[On the 20th {October} Jacob Staude baptizes a little daughter and {allows her} to be carried through the Holy Baptism by his mother-in-law from Vollmarshausen, Jacob Brinkman's wife.]

Without access to the Vollmarshausen Churchbooks to check the Marriage Record for Jacob Brinkmann to determine what his wife's name was, this daughter of Jacob Staude remains nameless in my records. It is not until September 1761 that the Churchbooks give the child's, or a woman's, name in Burial Records.

But it will not be until 1771 that a death date is given along with the burial date.

A different kind of problem occurs with the Marriage Records. Again, before 1761, a Marriage Record did not contain as much information as one would like. The form they took is illustrated in the very first Marriage Record in the Oberkaufungen Churchbooks. For the year 1579, we have Januarÿ. Christman Vinbach und Elsa Stöcker.

This particular entry doesn't create very many problems. But suppose the bride's name was Elisabeth Kreger and there are three Elisabeth Kregers of marriageable age at the time; or the bridegroom's name is Johannes (Hans) Hanstein, and there are two or three unmarried men with that name. In situations like these, which do occur, one hopes that baptismal sponsors for children of the marriage will bear some identifiable family relationship to the parent whose identity is in question.

There is an additional problem that occurs in these Marriage Records but only in the first forty years, from 1579 to about 1620. Consider this from the first page of Marriage Records (1579):

12tn. Augusti. Ludewig der Becker, und Catharina.

[12th August. Ludwig the baker and Catharina.]

This record illustrates a problem occurring at least once a year, sometimes more, at least until 1620: knowing that the bridegroom was "Ludwig the baker", doesn't guarantee that his last name was "Becker". Usually, baptismal sponsors in the Baptism Records of this man's children will throw some light on his family name.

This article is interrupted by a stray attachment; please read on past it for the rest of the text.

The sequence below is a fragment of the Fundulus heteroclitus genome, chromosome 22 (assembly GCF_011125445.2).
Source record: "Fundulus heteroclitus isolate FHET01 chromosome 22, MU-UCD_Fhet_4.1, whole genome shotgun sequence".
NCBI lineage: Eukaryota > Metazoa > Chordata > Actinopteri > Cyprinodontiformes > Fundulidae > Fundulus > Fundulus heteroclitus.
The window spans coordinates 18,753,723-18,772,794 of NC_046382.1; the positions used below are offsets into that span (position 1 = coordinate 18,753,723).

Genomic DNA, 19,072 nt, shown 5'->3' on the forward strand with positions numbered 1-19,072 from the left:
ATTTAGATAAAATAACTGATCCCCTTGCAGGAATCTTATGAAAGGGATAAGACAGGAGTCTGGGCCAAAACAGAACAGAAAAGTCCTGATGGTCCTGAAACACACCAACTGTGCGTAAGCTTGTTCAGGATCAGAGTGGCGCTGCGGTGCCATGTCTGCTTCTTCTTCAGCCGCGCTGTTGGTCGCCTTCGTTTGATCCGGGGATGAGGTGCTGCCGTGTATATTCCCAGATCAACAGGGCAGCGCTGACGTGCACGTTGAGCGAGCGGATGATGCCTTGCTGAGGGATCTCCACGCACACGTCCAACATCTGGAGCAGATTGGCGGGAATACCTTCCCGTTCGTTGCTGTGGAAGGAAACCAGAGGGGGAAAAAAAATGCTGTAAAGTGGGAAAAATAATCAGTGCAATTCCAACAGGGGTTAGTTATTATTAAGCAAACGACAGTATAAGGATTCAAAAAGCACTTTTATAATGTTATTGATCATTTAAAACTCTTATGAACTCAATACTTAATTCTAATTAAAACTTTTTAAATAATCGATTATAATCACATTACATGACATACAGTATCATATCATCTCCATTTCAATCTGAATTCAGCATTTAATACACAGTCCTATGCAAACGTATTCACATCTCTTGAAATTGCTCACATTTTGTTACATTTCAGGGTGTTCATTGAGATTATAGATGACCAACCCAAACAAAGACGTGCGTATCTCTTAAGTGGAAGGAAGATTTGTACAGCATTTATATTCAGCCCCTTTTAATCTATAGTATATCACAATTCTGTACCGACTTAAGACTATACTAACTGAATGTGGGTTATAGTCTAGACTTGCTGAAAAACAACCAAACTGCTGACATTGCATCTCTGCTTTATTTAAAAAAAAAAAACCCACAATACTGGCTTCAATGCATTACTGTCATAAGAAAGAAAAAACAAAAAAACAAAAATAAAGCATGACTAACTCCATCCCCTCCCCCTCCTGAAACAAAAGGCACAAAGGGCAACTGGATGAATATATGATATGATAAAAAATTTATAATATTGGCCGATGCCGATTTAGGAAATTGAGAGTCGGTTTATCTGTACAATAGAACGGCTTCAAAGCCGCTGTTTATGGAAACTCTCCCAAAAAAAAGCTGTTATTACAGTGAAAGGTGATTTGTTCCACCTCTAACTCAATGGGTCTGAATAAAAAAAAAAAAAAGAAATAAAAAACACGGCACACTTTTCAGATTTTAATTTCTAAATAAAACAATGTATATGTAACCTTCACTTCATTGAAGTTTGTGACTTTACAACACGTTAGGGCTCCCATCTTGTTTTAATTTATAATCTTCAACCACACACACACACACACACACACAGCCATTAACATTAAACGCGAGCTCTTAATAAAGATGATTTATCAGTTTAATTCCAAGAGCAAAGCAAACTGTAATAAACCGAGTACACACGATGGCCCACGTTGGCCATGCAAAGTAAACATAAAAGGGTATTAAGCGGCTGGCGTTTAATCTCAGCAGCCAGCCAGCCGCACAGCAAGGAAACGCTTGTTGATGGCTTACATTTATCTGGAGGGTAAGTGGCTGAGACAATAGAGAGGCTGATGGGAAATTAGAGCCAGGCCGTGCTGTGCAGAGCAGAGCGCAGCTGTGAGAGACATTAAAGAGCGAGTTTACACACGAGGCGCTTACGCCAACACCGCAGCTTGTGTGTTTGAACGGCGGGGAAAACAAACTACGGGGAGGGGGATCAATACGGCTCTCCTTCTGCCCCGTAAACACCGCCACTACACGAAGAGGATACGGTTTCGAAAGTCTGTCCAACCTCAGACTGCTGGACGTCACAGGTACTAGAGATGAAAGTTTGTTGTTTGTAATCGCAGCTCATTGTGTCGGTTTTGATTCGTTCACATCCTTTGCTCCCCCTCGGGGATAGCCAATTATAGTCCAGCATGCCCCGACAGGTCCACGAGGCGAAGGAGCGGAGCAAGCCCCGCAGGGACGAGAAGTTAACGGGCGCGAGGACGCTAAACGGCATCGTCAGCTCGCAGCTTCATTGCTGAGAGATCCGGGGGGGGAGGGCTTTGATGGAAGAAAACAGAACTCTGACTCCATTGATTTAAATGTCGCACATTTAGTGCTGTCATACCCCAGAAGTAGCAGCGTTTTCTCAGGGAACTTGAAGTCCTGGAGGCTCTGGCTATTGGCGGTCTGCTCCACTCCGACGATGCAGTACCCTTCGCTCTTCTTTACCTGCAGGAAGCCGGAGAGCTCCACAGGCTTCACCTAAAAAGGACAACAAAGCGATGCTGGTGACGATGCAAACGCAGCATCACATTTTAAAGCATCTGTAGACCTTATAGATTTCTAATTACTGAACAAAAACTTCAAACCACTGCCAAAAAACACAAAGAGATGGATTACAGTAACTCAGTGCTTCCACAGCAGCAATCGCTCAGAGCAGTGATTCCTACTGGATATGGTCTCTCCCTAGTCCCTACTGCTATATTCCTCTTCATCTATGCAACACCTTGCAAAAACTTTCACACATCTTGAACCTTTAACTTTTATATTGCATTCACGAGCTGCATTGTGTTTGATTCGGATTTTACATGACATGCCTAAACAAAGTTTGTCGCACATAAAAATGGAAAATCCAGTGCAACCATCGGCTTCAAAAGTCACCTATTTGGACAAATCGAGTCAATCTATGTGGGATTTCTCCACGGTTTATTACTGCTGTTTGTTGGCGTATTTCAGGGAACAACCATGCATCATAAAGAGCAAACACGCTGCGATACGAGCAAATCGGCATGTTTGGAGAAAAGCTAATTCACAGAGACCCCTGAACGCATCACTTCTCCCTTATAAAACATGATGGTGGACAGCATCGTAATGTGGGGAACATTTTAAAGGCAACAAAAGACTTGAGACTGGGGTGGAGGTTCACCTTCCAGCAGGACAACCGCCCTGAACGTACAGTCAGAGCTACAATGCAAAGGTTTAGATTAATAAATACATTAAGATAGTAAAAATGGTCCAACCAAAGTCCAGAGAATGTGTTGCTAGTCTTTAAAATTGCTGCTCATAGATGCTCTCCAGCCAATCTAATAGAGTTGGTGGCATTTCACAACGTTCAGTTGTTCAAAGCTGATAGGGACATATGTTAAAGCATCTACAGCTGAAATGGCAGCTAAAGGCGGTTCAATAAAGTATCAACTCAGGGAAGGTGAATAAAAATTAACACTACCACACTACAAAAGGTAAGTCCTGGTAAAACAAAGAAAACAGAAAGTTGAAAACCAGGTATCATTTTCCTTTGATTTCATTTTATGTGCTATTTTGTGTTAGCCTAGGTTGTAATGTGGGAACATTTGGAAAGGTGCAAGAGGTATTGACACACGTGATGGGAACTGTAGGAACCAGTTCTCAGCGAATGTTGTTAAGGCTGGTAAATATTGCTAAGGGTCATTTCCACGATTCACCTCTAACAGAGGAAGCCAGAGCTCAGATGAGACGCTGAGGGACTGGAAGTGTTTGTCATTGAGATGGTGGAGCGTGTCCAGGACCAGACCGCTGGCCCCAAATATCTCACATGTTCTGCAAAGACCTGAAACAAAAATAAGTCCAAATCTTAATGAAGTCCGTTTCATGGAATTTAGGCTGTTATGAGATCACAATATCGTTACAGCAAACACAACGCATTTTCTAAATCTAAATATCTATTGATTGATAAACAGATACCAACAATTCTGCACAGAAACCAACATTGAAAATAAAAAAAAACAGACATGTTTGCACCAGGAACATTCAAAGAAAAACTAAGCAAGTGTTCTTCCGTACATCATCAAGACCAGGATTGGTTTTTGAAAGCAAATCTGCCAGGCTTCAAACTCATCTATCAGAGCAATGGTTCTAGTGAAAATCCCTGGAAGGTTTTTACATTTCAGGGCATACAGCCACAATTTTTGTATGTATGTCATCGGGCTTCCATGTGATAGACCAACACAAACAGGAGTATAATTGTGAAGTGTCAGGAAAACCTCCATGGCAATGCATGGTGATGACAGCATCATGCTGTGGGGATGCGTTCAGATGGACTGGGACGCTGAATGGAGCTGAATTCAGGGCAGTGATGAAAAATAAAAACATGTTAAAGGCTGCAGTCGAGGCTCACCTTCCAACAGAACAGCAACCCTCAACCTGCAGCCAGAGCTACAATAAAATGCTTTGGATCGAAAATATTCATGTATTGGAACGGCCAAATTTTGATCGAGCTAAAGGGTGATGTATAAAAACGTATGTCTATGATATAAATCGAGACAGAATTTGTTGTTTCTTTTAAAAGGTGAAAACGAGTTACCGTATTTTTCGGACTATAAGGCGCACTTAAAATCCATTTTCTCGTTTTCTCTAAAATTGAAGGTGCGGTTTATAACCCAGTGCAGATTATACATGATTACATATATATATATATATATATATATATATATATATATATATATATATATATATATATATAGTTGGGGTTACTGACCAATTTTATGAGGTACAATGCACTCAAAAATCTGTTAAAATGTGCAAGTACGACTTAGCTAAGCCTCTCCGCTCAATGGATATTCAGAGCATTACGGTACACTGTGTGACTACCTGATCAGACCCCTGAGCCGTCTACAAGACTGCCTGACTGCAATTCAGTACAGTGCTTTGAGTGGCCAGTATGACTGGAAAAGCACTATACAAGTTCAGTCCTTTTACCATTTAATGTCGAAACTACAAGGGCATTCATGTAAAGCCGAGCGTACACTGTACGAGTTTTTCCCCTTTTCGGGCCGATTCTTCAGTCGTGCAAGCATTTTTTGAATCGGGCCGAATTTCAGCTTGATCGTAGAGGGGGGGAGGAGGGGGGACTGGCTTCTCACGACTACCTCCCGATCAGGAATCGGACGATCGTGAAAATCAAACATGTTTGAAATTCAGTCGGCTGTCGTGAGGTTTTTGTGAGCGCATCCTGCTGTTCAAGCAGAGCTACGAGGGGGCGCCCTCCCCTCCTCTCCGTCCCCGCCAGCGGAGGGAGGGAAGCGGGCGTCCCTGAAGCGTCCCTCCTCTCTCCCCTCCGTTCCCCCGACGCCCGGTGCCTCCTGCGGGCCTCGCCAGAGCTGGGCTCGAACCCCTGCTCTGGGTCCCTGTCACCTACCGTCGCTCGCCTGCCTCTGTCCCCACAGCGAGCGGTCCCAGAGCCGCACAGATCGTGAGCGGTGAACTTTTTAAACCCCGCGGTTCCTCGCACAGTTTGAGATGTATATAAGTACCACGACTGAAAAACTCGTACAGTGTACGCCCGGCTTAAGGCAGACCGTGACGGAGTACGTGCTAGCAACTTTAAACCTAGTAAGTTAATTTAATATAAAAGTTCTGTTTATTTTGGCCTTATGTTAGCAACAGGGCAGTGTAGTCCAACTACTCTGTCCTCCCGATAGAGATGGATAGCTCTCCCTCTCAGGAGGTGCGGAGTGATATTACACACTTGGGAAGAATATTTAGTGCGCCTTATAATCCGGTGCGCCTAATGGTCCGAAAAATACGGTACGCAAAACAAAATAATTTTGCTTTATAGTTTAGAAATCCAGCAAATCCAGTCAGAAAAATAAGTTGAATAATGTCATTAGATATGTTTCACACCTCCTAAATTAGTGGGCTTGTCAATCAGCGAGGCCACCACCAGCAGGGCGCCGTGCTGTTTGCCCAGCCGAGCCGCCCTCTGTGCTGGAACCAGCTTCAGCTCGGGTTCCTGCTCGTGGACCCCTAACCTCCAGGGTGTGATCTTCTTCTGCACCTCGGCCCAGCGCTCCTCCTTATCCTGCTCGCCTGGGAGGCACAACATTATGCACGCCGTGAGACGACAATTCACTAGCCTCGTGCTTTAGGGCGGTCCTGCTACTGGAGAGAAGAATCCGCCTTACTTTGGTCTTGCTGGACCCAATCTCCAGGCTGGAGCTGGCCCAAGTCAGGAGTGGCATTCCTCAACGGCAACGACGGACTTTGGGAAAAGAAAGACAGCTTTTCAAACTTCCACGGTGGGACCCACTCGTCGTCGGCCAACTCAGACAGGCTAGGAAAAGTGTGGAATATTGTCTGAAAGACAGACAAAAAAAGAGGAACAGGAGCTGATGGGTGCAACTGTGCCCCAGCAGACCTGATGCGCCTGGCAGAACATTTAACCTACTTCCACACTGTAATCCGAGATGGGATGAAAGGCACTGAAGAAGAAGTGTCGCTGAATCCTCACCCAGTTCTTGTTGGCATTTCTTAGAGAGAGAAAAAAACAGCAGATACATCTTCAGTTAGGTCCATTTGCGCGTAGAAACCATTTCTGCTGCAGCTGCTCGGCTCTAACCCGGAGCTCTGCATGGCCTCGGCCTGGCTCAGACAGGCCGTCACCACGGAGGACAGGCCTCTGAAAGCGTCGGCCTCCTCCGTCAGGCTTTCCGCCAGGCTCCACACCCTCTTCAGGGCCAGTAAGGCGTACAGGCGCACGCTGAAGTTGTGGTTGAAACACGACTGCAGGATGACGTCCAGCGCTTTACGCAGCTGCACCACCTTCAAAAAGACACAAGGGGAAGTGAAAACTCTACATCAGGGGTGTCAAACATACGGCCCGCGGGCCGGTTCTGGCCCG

Occasionally before 1761, there will appear a Marriage Record like the following from 1582:

Michael Spangebergk Und Else N den 2tn. Juli.

This record seems to indicate that the scribe of the Churchbooks doesn't know the last name of the bride. This happens occasionally, especially in the early years of the Churchbooks. If no clues as to the woman's family name appear in the Baptism Records of her children, we remain in the dark as to her ancestry.

Confirmation Records can be a real time saver for a genealogical researcher. Often they consist simply of a list of names of the confirmed. Usually, confirmation took place one a year, in the spring. And usually the children being confirmed were all approximately the same age. Finding the name of a person whom you are researching in a Confirmation Record can greatly reduce the amount of time needed to locate that person's Baptismal Record. Nevertheless there are three problem that I have encountered with Confirmation Records. The first problem is that the name for which you're looking just isn't to be found. You already have the child's Baptism Record; you know the child has not died because you also have the child's Marriage Record; yet there is no child of that gender with that family name being confirmed in any of the years from the child's twelfth to sixteenth year. This type of problem arises with Anna Catharina Rabe, wife of Johann Conrad Staude (V.3). I can think of only three possible explanations for this situation, with which I have had to deal twice: (1) the child was not confirmed at all, which I think is unlikely in a small village; (2) the child is confirmed in a neighboring village, which I think also unlikely unless the family has completely disappeared from all church records for that time period; (3) the child was confirmed in the appropriate year and the keeper of the books forgot to include that child's name, which I would like to think didn't occur, but may have more than we would like.